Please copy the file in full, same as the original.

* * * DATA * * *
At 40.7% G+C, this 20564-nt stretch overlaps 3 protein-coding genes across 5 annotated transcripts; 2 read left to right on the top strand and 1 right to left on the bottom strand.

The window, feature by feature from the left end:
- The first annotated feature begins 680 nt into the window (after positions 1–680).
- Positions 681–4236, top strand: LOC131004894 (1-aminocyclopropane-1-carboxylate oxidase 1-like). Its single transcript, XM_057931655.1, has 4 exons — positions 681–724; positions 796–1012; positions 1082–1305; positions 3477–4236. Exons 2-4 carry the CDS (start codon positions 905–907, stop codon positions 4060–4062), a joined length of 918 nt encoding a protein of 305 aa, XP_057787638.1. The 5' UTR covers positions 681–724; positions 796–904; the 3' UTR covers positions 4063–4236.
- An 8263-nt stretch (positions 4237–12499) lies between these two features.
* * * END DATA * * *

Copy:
At 40.7% G+C, this 20564-nt stretch overlaps 3 protein-coding genes across 5 annotated transcripts; 2 read left to right on the top strand and 1 right to left on the bottom strand.

The window, feature by feature from the left end:
- The first annotated feature begins 680 nt into the window (after positions 1–680).
- Positions 681–4236, top strand: LOC131004894 (1-aminocyclopropane-1-carboxylate oxidase 1-like). Its single transcript, XM_057931655.1, has 4 exons — positions 681–724; positions 796–1012; positions 1082–1305; positions 3477–4236. Exons 2-4 carry the CDS (start codon positions 905–907, stop codon positions 4060–4062), a joined length of 918 nt encoding a protein of 305 aa, XP_057787638.1. The 5' UTR covers positions 681–724; positions 796–904; the 3' UTR covers positions 4063–4236.
- An 8263-nt stretch (positions 4237–12499) lies between these two features.